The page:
Climate Change killing coral reefs at an alarming rate
The planet has lost an alarming 19 percent of its coral reefs, according to the 2008 global reef update.
The Global Coral Reef Monitoring Network has just published its latest report at the climate conference in Poznan.
It warns many of the remaining reefs may also be lost over the next 20-40 years, if current trands in carbon dioxide emissions continue.
Some 500 million people depend on coral reefs for their livelihood.
Coral reefs are threatened by several factors. Climate change is considered the biggest danger, with increasing sea surface temperatures and the acidification of the sea water.
Overfishing, pollution and invasive species are other factors putting pressure on coral reefs.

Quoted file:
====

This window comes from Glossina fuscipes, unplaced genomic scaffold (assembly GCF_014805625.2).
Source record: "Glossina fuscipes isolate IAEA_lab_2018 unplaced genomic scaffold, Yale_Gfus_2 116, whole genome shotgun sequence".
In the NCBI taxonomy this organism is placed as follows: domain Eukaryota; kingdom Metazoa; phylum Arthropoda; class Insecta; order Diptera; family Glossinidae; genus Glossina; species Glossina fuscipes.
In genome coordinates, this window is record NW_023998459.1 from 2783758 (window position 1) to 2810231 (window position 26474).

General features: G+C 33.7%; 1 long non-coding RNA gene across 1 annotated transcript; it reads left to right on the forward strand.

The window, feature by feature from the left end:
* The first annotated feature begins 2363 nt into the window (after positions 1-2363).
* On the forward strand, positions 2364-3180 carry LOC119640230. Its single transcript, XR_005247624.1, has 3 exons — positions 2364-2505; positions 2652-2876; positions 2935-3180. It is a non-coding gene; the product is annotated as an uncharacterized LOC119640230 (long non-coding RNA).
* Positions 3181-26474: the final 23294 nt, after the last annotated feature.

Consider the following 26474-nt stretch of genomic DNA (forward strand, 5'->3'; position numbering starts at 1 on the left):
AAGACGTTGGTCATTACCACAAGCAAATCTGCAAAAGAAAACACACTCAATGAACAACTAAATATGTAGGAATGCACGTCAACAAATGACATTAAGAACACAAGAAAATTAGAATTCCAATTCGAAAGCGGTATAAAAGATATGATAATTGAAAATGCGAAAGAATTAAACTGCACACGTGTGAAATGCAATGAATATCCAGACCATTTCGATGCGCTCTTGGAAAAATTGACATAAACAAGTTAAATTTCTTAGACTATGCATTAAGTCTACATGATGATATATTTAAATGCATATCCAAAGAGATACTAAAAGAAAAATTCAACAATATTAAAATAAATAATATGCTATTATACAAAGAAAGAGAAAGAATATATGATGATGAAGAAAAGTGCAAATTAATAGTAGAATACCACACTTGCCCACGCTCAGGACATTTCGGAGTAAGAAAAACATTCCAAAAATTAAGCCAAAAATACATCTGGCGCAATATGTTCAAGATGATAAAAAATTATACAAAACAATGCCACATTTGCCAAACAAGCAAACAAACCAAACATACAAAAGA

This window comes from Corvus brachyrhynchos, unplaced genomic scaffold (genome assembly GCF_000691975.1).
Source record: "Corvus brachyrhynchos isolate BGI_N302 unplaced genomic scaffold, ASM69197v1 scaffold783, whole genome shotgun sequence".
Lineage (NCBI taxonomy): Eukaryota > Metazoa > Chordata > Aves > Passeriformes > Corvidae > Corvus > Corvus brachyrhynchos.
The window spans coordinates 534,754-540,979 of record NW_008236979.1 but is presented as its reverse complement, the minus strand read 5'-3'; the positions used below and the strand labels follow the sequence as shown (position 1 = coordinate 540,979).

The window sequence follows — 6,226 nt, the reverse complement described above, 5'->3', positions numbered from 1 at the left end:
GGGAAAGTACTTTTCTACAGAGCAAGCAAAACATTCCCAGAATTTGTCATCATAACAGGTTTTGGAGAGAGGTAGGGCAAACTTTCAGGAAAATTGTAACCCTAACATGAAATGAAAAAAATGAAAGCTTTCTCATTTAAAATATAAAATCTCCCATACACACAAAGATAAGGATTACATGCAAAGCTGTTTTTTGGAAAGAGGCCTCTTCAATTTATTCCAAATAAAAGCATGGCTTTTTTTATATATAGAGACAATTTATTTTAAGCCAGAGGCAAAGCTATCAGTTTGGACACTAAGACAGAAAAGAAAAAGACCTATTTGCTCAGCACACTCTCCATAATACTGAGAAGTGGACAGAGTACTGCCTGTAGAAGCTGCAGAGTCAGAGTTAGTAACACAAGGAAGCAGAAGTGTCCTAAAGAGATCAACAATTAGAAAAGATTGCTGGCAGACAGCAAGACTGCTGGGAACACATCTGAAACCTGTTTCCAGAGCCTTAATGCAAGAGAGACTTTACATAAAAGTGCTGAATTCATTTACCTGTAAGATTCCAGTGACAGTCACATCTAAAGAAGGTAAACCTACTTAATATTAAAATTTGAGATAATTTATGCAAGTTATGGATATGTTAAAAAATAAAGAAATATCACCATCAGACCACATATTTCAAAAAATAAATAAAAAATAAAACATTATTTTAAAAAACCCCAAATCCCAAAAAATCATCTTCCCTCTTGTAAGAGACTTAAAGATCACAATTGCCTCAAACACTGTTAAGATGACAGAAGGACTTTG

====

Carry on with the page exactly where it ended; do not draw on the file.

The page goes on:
Carl Gustaf Lundin, Head of the Global Marine Programme at IUCN – one of the organizations behind the Reef Monitorin Network, says atmospheric carbon dioxide will double in less than 50 years if nothing changes. He warns the carbon will be absorbed by the oceans, making them more acidic and damaging a wide range of marine life, from corals to plankton communities and from lobsters to seagrasses.
Clive Wilkinson, Coordinator of the Global Coral Reef Monitoring Network, says the report details the strong scientific concensus that climate change must be limited to the absolute minimum. If nothing is done to cut emissions substantially, he says, we could effectively lose coral reefs as we know them, with major coral extinctions.
Download the briefing paper:
On Indian Ocean research and development. See CORDIO:
DateDecember 10, 2008 | 10:57 am